YABLANITSA, Bulgaria— Three decades ago, no westerner could see this view. The Balkan Mountains lay before me. The sun, still lingering in the early summer air, cast a marigold glow as cool mists rose up from the valley below. Somewhere in the fog, an abandoned village lay sleeping below.
To my back, a half-dozen handbuilt huts are serving as this mountain’s economic engine: an AirBnB run by a middle-aged man named Plamen and a son who moonlights as a maseuse. The duo remain regularly booked throughout the summer, and a virtual United Nations of flags from visitors hints that they’ve long since replaced the Soviet-era t.v. tower as the most trafficked destination off the crumbling, mountain road.
“The village is almost completely abandoned,” Plamen recounts in fluent Bulgarian. “Only two or three old people remain. Nobody wants to work the fields anymore. The young people all move to the city. They never come back.”
There’s a sadness in Plamen’s eyes as he weaves the same tale he’s probably sewn a thousand times under this sky. Colors from Zambia, Romania, Germany, the United States, and the U.K. all peer out from behind his greying hair as his story plods along. He’s trying to save the mountain, he says, having purchased thousands of acres around his cabin to set aside for preservation since visitors began to arrive.
Plamen knows Bulgaria is changing. He can feel change in the air. He can see change down below. And the very technology powering his existence is largely responsible for erasing the world he knew.
Today, Bulgaria is a democratic state that seems to differ little from others around the globe. There’s a parliament, a prime minister, and a president. In theory, they work in unison to enact and protect laws created for and by the people. In practice, as Americans well know, that concept has flaws.
Still, most here seem to agree that a stumbling democracy is a hell of a lot better than the previous system.
Before you ever touch down in Bulgaria, you know exactly what that other system was. On approach at the country’s largest international airport in Sofia, endless rows of passionless, concrete apartment buildings stretch towards the sky. A smattering of Russian helicopters and cargo planes greet you on the runway. And the ocassional blocky, metal taxi cab can be seen waiting outside.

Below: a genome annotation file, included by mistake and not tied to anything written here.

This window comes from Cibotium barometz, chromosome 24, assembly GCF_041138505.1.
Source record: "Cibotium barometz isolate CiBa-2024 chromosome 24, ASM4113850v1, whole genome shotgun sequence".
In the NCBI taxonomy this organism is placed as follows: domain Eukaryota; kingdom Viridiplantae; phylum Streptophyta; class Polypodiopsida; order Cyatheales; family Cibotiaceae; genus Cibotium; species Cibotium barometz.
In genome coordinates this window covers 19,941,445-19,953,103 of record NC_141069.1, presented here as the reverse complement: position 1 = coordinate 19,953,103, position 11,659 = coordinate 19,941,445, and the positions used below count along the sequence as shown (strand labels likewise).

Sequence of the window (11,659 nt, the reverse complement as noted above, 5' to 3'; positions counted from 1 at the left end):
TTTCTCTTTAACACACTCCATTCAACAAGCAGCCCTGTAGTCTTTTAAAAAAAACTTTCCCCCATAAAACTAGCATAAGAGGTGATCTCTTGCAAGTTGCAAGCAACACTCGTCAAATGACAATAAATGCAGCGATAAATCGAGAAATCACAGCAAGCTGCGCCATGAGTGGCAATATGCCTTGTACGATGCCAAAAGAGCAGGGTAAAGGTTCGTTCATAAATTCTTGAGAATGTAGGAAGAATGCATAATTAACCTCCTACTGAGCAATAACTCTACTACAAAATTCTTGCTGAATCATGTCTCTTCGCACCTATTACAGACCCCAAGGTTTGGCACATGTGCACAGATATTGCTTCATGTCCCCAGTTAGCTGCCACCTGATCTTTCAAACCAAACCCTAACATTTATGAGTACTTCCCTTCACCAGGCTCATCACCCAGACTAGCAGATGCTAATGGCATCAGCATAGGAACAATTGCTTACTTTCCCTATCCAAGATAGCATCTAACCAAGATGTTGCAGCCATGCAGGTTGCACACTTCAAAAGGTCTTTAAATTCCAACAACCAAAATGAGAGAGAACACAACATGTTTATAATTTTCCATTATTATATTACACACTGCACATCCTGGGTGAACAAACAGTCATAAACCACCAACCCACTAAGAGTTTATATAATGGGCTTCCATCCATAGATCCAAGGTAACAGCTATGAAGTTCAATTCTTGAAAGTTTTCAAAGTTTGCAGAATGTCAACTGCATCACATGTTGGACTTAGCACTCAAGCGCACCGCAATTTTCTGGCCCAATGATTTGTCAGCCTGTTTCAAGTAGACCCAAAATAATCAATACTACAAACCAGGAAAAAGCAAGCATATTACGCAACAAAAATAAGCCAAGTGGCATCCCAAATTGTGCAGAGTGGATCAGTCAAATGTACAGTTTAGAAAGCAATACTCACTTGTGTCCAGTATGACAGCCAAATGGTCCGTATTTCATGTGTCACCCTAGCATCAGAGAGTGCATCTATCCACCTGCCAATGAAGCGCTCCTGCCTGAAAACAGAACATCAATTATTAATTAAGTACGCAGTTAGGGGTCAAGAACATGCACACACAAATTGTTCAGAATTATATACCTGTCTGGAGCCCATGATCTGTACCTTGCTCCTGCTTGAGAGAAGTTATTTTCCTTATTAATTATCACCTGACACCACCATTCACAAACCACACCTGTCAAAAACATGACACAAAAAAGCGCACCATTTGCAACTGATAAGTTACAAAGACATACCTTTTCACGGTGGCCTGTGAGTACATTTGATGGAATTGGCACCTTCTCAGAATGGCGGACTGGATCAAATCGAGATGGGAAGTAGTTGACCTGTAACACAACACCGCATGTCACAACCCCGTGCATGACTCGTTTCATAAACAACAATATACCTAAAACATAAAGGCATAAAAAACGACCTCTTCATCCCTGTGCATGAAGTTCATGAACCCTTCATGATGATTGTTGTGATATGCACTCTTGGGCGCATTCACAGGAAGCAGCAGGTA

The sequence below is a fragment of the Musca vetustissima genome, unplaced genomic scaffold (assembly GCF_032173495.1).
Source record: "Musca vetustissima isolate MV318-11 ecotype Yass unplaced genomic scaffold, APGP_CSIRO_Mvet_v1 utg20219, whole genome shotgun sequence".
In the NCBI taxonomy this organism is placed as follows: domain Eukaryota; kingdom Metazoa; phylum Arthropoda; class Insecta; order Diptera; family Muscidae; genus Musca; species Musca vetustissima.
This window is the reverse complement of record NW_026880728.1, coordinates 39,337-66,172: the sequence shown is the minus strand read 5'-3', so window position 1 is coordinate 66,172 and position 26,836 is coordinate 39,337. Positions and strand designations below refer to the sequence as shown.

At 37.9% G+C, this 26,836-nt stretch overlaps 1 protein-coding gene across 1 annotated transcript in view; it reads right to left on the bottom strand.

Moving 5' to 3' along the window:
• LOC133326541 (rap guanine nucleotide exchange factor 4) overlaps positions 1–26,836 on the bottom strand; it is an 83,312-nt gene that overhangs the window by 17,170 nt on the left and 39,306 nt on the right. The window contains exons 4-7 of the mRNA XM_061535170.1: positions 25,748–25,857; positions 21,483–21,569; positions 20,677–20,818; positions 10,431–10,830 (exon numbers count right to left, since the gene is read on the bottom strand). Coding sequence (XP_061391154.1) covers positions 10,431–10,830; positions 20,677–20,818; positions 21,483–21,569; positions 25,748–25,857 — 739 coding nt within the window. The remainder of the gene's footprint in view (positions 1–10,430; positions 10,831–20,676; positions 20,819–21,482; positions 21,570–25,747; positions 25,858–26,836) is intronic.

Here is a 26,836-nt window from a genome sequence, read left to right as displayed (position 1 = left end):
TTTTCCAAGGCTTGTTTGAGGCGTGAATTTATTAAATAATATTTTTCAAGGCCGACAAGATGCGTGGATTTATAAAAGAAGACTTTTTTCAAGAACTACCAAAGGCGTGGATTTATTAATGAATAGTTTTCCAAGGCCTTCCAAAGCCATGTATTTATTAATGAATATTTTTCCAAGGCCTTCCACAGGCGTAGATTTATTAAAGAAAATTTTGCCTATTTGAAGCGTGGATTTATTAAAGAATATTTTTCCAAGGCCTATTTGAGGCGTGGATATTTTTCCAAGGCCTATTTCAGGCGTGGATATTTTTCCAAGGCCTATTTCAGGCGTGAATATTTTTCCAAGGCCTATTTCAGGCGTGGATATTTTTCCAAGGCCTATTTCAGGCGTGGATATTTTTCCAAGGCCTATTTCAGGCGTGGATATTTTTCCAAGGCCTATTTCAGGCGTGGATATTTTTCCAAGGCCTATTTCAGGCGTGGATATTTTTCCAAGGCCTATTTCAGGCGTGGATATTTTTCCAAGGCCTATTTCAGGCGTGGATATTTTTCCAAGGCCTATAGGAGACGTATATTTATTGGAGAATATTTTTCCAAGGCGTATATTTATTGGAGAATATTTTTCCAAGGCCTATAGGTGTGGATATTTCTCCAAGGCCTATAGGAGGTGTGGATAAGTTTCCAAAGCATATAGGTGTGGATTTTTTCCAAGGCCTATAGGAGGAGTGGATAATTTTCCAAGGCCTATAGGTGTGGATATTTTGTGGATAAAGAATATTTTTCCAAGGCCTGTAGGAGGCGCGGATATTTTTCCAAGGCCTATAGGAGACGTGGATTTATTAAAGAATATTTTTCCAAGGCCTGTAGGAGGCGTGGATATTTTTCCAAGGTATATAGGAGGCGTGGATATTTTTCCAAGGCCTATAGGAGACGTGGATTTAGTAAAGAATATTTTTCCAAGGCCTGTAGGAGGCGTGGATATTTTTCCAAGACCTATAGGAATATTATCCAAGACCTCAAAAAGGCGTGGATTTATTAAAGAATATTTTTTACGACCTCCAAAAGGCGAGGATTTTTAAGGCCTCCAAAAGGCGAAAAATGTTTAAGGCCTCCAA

Bulgaria was not part of the Soviet Union, but from 1946-1990, it was a close ally.
Soviet computer chips were manufactured here. Soviet military bases dotted the countryside. And a Soviet-style conscription system meant that nearly every person of age was trained to fire a Kalashnikov should the need arise.
The adjustment from that Bulgaria into the country you see today has taken time.
Plamen, though, is not waxing nostalgic about communist times. For most Bulgarians, that era is mercifully relegated to history books and memory banks. His sorrow stems from today’s government and a 19th-century Bulgarian hero, a man who once lived nearby named Vasil Levski.
Levski was a freedom fighter; a sort of Bulgarian Braveheart that helped lead an uprising against occupying Ottomans from a hideout in the nearby hills. Ultimately, Levksi was discovered, captured, and hanged—but not before establishing a movement that ultimately inspired Bulgarian independence. Plamen planned to purchase the land around Levski’s former hideout—a derelict, lonesome monastery in desperate need of preservation—but was swindled out of the deal by local politicians.